Does Spontaneous Breakdown of Symmetry Imply Zero-Mass Particles?
Physical Review Letters
There is relatively intense interest at present in exploring more deeply and widely the suggestion' that the mathematical methods essential to the understanding of material media which exhibit long-range order (ferromagnets, superconductors, etc. ) may also be basic or useful for the theory of elementary particles. The original work had two connected aspects: the generation of fermion masses (by extension of the underlying group, mass differences) by the "spontaneous breakdown of symmetry, "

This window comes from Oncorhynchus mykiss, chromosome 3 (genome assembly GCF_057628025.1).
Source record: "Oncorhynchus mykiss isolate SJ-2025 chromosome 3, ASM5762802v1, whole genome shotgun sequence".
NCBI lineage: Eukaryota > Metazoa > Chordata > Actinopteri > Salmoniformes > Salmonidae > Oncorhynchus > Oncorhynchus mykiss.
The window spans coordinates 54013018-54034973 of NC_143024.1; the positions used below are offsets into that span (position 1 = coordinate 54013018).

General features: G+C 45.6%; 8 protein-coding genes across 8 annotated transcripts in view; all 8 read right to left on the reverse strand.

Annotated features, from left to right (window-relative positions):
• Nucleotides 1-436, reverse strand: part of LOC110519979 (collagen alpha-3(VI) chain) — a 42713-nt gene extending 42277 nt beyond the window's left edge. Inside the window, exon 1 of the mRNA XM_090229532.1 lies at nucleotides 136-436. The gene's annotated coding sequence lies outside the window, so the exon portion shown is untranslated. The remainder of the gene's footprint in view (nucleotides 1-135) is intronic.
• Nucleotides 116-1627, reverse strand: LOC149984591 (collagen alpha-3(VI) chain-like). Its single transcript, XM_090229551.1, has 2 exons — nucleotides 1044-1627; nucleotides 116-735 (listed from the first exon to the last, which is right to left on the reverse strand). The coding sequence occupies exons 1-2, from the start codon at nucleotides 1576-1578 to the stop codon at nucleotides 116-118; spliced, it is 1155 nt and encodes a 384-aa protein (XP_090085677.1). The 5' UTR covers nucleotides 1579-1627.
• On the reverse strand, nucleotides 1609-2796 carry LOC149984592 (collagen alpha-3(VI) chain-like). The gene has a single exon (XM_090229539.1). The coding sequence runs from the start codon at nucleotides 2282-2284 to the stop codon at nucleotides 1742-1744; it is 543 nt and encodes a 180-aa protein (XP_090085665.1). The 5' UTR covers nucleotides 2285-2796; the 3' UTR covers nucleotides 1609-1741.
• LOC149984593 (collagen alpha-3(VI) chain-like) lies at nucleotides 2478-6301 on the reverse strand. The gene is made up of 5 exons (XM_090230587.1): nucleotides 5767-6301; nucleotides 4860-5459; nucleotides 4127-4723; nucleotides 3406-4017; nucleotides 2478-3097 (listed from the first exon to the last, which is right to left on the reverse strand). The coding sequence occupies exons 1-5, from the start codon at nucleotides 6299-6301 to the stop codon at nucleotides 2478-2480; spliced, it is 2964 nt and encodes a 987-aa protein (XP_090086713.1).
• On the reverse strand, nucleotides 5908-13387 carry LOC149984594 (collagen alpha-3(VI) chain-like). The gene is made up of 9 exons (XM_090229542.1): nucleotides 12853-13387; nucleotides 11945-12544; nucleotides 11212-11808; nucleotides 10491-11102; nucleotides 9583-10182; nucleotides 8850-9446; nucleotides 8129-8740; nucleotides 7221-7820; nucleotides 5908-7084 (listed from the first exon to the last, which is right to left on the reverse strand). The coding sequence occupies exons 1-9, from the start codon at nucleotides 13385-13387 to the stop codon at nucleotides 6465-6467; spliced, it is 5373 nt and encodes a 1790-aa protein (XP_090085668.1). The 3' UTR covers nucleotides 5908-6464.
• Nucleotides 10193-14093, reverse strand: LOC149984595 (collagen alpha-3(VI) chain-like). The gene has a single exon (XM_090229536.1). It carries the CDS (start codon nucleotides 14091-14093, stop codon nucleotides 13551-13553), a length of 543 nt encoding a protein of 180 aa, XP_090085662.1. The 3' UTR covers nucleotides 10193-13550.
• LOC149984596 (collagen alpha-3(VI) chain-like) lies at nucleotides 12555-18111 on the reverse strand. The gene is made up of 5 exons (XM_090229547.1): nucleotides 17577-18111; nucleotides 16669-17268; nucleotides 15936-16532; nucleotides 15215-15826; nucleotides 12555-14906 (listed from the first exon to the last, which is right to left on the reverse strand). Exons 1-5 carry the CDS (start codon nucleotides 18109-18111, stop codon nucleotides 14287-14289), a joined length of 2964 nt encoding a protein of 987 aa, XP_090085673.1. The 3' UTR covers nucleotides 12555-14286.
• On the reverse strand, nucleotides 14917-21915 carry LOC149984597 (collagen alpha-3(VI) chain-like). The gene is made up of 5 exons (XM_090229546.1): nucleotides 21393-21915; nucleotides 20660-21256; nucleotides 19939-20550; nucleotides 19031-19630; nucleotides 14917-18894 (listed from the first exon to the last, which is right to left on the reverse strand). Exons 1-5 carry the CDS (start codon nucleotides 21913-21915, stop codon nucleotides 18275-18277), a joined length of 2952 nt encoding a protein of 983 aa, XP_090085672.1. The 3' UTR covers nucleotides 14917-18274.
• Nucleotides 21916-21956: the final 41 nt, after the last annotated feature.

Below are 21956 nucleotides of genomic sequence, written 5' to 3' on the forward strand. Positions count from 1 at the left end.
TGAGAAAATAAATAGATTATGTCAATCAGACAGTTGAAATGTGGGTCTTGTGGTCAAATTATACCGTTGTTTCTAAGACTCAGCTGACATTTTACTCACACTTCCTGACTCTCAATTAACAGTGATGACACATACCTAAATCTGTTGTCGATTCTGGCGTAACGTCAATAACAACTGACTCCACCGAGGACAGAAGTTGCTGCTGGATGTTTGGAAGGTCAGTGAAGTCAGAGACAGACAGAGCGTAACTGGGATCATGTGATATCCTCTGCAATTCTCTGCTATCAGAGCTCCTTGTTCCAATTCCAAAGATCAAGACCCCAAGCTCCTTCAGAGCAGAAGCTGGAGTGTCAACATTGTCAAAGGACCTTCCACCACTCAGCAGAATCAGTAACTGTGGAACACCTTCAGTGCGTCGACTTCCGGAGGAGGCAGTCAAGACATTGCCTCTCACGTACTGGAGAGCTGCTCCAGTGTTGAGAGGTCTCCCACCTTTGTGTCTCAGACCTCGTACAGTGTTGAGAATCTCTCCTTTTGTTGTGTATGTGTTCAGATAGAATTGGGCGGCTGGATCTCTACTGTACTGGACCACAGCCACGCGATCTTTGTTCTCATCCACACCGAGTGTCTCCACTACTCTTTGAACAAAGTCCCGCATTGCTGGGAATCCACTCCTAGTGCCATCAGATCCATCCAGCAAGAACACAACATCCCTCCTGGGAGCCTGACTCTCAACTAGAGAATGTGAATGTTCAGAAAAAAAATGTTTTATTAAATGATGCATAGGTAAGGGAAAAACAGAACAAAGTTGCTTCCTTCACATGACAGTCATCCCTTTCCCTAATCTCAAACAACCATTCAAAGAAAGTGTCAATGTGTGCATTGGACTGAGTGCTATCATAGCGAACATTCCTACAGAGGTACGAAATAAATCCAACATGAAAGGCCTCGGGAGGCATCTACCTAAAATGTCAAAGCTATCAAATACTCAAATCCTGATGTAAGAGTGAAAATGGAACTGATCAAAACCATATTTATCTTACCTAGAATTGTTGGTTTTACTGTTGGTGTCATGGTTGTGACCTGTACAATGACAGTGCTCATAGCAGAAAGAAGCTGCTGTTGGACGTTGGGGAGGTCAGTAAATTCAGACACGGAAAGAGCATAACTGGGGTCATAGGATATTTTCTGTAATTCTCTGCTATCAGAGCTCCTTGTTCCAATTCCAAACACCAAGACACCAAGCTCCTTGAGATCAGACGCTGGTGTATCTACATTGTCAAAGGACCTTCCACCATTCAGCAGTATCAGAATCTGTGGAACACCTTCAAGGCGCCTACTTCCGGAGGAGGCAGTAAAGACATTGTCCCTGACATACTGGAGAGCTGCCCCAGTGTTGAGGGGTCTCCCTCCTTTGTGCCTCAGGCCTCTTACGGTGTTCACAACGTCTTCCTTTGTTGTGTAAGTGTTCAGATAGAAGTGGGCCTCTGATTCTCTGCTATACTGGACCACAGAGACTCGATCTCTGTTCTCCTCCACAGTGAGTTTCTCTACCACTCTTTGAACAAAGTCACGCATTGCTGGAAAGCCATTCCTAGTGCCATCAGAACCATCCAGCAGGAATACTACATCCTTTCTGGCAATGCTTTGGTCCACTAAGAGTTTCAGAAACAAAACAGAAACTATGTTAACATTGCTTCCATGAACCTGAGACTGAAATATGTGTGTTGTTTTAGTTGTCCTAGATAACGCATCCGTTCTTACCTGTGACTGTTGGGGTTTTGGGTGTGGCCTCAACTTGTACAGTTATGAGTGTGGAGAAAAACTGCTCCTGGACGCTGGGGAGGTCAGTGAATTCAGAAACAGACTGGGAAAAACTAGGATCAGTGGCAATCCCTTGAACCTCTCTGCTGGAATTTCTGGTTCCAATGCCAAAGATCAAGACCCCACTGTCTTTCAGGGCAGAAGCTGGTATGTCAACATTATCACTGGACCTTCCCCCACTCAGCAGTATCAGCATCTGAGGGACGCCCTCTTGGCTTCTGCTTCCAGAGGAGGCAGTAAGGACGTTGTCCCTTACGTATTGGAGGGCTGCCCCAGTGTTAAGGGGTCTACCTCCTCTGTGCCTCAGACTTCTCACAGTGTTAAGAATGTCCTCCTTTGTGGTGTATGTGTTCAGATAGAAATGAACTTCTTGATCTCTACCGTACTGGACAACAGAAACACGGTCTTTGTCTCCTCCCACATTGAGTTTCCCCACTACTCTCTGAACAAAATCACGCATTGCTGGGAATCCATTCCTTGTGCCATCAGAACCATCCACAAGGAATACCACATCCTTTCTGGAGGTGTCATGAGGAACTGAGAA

... the consequent occurrence of collective boson excitations. Though the two kinds of consequences appear inextricably linked in the above work, further studies have tended to emphasize one or the other aspect. Illustrative of one kind of study has been the effort to "derive" the mass formula for the octet of fermions in the SU(3) symmetry model of strong interactions, '&' ignoring the possible occurrencein the particular models employedof boson excitations. By analogy with the results of reference 1 the models in question would, however, appear to offer the embarrassment of nonexistent strongly interacting scalar bosons with zero mass. A second line of investigation dealing largely with this latter problem traces to Goldstone's conjecture that all broken-symmetry models thus far considered are indeed plagued with this difficulty. Goldstone, Salam, and Weinberg' gave two proofs of this conjecture whereas Bludman and Klein' have refined and generalized one of these proofs. In the latter work, it was emphasized, though perhaps insufficiently, that the proof given depended both on the class of models and on the prescribed method of calculation. The second proof of Goldstone, Salam, and Weinberg, however, appears to soar above such detailed considerations and may be summarized as follows: Lorentz invar iance + continuous internal symmetry group (represented by commutation relations between generators and operator representations as well as by conserved currents)+ spontaneous breakdown of symmetry (conditions of long-range order) implies massless bosons. If this proof is correct, it would seem to spell finis to many of the interesting possibilities for the application of the ideas of spontaneous breakdown of symmetry.